Whilst not exploring the lands, speaking with each one’s inhabitants, and completing quests, players can expect to indulge in their fair share of combat against all sorts of nasties. Encounters are plentiful but quick-paced, with the player controlling their character in real-time as they dish out attacks and move around the battlefield. The core mechanics are simple, but it’s fleshed out with the variety of weapons players have access to that strengthen them in different ways. Your weapon choice affects how you level up too, with different weapons focusing on different stats. Each weapon choice brings with it a variety of different skills, so mixing up your arsenal can be vital to defeating some of Legend of Mana’s more challenging bosses (which all look really impressive in-game and feature some stellar sprite work, might I add).
“Combat encounters are plentiful but quick-paced, with the player controlling their character in real-time as they dish out attacks and move around the battlefield.”
My only real complaint when it comes to combat would be with the camera angle, which can often make it difficult to tell if your attacks are lining up perfectly with each enemy. It’s something you will get used to the more you play, but there were a handful of occasions where I thought I’d lined up the perfect hits only for them to miss completely.
Between all of the exploration and battling, players will spend their time in the home hub that acts like a base of operations. There’s a lot they can do here too, with basic things such as crafting gear, looking after plants, and raising pets all helping make the journey go a lot smoother. Interestingly, there’s a ‘Ring-Ring Land’ mini-game that can be played when raising up the strength of pets, which is a feature that wasn’t originally included in the Western release of the game. It started life as an extra for Sony’s PocketStation handheld, which explains the retro-style LCD display in-game. In honesty, there’s not much to it and it’s a little random in nature, but it’s still a cool addition – especially since you can bring those pets into combat with you.
“The visuals look great, with an air of freshness to everything in the game that also maintains the old-school purity of the original.”
I’ve got to give a shout out to the presentation of Legend of Mana, with it utilizing the same visual style that players will remember but also giving it a fresh lick of paint. The backgrounds have been re-created to look smoother in-game and fit the new widescreen presentation, whilst the sprites look just like they did back in the original game (albeit smoother with the higher resolution). Together, the visuals look great, with an air of freshness to everything in the game that also maintains the old-school purity of the original. I was a big fan.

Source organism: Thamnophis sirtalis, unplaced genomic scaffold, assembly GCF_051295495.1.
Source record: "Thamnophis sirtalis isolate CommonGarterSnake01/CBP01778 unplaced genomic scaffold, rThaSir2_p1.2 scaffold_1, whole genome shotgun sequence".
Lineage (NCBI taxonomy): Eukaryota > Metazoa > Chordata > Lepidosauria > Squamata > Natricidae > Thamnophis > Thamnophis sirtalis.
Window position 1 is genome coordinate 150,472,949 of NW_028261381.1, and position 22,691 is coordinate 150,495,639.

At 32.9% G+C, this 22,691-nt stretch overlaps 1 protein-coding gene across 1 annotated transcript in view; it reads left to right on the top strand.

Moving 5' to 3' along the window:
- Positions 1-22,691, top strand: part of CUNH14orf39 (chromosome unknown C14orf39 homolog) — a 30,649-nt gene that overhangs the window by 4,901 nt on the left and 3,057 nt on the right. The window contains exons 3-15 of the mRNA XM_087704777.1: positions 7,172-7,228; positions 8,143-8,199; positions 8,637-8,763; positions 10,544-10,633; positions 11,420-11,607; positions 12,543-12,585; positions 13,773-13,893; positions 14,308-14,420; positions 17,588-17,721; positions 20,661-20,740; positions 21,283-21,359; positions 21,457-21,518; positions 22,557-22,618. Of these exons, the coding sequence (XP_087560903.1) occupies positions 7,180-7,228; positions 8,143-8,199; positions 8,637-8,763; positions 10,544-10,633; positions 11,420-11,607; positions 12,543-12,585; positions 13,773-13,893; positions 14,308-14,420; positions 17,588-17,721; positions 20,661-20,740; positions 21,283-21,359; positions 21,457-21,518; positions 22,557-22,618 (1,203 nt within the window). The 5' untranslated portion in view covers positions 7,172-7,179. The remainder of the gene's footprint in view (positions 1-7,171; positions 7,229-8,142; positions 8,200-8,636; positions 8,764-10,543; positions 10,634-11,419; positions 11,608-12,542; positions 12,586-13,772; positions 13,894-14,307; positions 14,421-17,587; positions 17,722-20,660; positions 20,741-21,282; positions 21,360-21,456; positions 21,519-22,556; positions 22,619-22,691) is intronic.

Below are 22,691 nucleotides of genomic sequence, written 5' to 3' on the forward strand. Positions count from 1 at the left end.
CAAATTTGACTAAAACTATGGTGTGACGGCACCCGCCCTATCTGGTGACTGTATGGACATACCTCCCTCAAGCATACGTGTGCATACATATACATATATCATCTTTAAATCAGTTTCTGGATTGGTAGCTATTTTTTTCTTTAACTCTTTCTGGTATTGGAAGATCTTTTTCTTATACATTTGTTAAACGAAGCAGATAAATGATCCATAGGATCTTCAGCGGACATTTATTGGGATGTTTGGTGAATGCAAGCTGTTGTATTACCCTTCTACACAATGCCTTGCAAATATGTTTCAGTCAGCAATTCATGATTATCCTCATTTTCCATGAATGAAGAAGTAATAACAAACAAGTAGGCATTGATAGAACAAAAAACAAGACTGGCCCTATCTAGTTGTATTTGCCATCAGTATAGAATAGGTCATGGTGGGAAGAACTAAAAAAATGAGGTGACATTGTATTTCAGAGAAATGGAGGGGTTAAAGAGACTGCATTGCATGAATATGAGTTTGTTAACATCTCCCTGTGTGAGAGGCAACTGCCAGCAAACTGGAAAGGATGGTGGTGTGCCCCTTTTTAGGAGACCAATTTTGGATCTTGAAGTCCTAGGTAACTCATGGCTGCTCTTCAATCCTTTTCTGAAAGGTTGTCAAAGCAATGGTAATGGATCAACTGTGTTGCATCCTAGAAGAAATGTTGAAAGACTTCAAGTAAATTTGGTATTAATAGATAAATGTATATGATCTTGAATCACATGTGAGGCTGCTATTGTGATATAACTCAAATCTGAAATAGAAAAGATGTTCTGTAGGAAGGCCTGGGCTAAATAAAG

In all, Legend of Mana has all of the tools to offer players a really enjoyable RPG experience. I just wish that it gave a little bit more help to the player, with the aforementioned confusion with the lands, the lack of direction in quests, and some needlessly awkward mechanics making the experience a little tough for RPG newbies. Heck, you’ve even got to re-visit the home hub every time you finish a quest to hand it in, which is a really dated mechanic in 2021. These aren’t issues that make Legend of Mana bad by any means, but they could’ve been addressed just to make the experience more accessible for newcomers to the game.
Legend of Mana is a thoroughly enjoyable RPG that has stood the test of time, but a lack of direction might make it rough for genre newbies. I’ve admitted myself that I had to use a walkthrough to get the most out of the game – I’m not sure I would have enjoyed it quite as much if I didn’t.
I did though, and it really allowed me to appreciate the intricacy of the world, all of the little zany quests it has to offer, and the enjoyable action-orientated combat mechanics. Legend of Mana does something different with its old-school RPG offering, but it comes together to make for a good time. Just don’t be afraid to look for a walkthrough online when you’re playing.
Developer: Square Enix, M2
Publisher: Square Enix
Platform(s): Nintendo Switch (Reviewed), PlayStation 4, PC